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Integrated Children's System


A chronology lists in date order all the major changes and events in a child or young person's life. In a recent High Court judgement Justice Bracewell included a chronology among the records the court would expect to find in a social work file.

Using a Chronology

A chronology can be a useful way of gaining an overview of events in a child or a young person's life.

The chronology should be used by practitioners as an analytical tool to help them to understand the impact, both immediate and cumulative, of events and changes on the child or young person's developmental progress.

The type of changes and events that should be included in a chronology would include changes in the family composition, address, educational establishment, in the child or young person's legal status and any injuries, periods of hospitalisation or other significant medical treatment.

View Integrated Children's System Chronology (PDF format)

The Chronology records all significant events and changes in the life of a child or young person. The Chronology is an analytical tool designed to help social workers understand the impact, both immediate and cumulative, of events and changes on the child/ young person. The Chronology will replace the Essential Information Record Part Two from the Looking After Children system.

This exemplar has been formatted to enable information about individual children and young people to be aggregated for strategic planning purposes and for completion of statistical returns required by the Department of Health, and other government departments.

Information about children and young people is recorded under the following headings:

  • previous social services activity;
  • the child’s health history;
  • education, training and employment history;
  • changes in the child(s) or young person’s legal status;
  • placement history of a looked after child;
  • history of any offences; and
  • significant events and changes in the circumstances of the child and family.
Completing the Chronology

A Chronology should be started as part of the process of completing a Core Assessment, and be updated during the period of social services involvement with the child or young person. In some cases, social workers may wish to start a Chronology earlier and will need to use their professional judgement as to when this would be helpful. For example, during an initial assessment it may become clear that a child or young person has experienced considerable change either of main carer, in family composition or address. A Chronology can help structure information to inform analysis and decision making.

Although a Chronology should draw on various sources of information such as previous social work files and information from other agencies, the child or young person and his or her family should be involved in the process of completing the Chronology. The involvement of family members provides an opportunity to check the accuracy of information, and it can assist the social worker in obtaining family members’ perspectives on particular events and to develop an understanding of their impact on individuals in the family. Consent should be obtained from family members before contacting other agencies for information.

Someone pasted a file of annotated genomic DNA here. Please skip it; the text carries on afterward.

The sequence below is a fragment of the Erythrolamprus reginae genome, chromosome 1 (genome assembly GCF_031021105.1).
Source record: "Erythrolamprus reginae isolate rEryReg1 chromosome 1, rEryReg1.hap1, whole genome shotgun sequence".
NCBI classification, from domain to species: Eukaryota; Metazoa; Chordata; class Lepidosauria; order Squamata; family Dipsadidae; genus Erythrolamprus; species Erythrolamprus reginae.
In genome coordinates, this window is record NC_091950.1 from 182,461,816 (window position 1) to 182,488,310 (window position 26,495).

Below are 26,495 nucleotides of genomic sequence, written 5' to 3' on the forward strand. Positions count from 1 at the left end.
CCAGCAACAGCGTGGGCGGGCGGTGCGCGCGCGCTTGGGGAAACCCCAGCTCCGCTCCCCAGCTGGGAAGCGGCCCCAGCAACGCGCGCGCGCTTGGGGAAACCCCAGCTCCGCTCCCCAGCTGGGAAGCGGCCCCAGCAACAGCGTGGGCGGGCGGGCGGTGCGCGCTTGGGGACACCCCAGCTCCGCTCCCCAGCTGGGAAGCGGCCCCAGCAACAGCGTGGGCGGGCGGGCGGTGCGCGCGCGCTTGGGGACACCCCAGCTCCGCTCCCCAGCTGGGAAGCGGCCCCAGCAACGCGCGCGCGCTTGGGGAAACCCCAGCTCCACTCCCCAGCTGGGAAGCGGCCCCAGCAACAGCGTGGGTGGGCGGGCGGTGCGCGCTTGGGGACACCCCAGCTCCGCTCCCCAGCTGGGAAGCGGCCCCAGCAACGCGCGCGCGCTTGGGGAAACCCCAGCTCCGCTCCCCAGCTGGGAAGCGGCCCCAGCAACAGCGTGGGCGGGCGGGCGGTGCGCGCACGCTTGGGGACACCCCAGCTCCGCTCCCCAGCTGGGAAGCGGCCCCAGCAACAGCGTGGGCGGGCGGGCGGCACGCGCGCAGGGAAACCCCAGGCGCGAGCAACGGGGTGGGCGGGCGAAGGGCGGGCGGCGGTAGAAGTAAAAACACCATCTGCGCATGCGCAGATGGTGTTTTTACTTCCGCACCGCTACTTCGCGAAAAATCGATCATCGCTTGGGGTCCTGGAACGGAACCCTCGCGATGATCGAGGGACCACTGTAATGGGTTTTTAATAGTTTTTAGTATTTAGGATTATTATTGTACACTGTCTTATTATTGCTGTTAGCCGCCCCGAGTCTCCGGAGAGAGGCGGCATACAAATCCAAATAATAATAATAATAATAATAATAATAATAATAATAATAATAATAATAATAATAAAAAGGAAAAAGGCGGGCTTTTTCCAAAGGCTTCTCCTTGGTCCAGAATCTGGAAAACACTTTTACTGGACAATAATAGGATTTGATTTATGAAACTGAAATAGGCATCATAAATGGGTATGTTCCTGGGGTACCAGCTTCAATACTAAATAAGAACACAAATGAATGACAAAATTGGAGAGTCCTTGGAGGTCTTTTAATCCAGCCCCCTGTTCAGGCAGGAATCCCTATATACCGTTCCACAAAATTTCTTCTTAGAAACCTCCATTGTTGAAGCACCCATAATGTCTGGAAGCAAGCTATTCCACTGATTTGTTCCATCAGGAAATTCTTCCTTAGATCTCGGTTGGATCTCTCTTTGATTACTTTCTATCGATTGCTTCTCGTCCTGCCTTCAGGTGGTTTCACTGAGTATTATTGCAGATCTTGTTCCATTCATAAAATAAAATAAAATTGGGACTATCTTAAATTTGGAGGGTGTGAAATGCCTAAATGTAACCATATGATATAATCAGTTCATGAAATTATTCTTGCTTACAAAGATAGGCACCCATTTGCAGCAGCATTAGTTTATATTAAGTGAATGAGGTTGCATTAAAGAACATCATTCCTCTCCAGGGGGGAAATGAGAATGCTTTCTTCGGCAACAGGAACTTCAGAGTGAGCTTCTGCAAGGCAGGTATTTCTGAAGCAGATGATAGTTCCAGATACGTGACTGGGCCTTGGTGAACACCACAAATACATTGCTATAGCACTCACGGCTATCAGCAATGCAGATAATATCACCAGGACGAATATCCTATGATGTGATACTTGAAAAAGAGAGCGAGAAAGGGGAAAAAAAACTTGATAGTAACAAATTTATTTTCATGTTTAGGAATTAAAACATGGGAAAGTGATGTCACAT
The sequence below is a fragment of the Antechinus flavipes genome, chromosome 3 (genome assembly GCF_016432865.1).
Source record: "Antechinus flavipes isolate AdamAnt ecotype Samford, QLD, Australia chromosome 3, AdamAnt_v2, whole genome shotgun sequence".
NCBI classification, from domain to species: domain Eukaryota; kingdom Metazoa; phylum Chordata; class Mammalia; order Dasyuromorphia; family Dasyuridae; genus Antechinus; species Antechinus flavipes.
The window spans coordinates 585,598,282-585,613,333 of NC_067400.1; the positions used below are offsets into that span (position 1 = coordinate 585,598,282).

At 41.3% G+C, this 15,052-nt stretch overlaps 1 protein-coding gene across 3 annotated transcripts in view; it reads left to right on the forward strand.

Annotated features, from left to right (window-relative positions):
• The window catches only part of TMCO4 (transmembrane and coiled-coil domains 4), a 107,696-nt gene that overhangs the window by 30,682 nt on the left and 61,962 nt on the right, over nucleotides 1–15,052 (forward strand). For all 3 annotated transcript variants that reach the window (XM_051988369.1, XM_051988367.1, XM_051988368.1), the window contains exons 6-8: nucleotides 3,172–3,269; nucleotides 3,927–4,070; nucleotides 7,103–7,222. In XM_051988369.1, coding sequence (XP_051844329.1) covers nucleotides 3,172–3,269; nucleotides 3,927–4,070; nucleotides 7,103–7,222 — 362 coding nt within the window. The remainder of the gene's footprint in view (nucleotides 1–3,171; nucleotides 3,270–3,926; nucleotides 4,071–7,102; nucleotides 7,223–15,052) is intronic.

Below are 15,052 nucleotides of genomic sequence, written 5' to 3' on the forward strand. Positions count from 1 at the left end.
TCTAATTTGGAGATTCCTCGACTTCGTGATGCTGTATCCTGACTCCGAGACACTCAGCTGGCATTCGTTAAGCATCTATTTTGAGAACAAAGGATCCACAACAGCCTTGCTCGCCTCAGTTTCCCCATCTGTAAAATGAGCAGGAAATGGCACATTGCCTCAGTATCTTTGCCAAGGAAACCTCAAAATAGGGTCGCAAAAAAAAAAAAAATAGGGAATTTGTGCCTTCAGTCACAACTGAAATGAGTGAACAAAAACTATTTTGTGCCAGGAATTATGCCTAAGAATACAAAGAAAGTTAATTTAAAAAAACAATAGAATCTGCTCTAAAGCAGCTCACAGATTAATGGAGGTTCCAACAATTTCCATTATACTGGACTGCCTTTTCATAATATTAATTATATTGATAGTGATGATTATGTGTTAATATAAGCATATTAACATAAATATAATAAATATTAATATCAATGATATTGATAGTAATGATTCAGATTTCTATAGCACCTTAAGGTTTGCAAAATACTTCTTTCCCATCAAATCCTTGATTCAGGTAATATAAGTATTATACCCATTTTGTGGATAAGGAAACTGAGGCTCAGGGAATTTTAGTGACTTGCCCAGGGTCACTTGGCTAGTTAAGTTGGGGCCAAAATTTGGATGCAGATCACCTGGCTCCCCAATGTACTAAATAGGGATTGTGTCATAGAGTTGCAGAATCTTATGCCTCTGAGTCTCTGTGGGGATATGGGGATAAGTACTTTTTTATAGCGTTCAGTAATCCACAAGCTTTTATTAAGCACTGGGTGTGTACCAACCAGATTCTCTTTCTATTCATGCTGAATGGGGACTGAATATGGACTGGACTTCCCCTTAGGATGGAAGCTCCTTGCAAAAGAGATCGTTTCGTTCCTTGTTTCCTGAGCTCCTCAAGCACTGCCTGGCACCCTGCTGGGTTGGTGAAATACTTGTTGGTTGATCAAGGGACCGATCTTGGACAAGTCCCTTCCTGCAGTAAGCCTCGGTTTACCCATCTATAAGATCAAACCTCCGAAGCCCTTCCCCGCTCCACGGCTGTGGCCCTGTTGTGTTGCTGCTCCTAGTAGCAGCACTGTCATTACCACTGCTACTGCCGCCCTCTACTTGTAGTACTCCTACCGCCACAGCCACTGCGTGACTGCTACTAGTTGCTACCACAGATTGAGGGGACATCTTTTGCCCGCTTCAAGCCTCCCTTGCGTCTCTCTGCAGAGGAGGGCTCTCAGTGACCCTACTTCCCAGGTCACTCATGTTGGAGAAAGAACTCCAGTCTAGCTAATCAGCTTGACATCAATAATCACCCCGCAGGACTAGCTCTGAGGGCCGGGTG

The primary function of a Chronology is to record factual information. It is also used to record the social worker’s assessment of the impact of events on the child or young person. For some children the impact of events will be evident at the time of the event or change, but for others the impact may not be known and should be recorded later when it becomes apparent.

Key Features

  • Front Page

The Chronology starts with the child or young person’s essential details, the date the chronology was started and the date it was last shared with key family members. A copy of the Chronology should be given to the chair of a child or young person’s review. The review chair should sign and date the chronology to indicate that it has been presented to the review and is up to date.

  • Genogram

The Chronology should include a genogram of the child or young person’s family. A genogram is a diagrammatic representation of a child or young person’s family tree and relationships within his or her family.

  • Social Services Activity
The dates at the top of the table identify when the case was referred and, where appropriate, closed. The dates in the table record the date services were provided.
Example: Christine Cumming, age 2, was referred to social services on the 7th of July 2002 by her Health Visitor who was concerned about possible neglect. An initial assessment was carried out which showed Christine was not being neglected, but that she and her mother, who had recently moved into the area, were isolated. Christine and her mother were supported to attend a local mother and toddler group, after which the case was closed on the 2nd of August 2002.

The following was recorded in the Record of Social Services Activity section of Christine’s Chronology:

Date of referral to social services: 07. 07. 2002
Date Closed: 02 08. 2002
Reason for involvement: Family Support

Date Type of Service Person/Agency responsible Length of time & frequency Actual Outcome
08 07 2002

12 07 2002

Initial Assessment Jo Willis
South Team
Five days No indications of neglect.
Assessment completed. Identified that Christine and her mother isolated since moving to the area.
15 07 2002

02 08 2002

Transport for Christine and her mother to attend South Dale mother and toddler group Regency Cars Five days twice a day Ms Cumming and Christine attended group daily.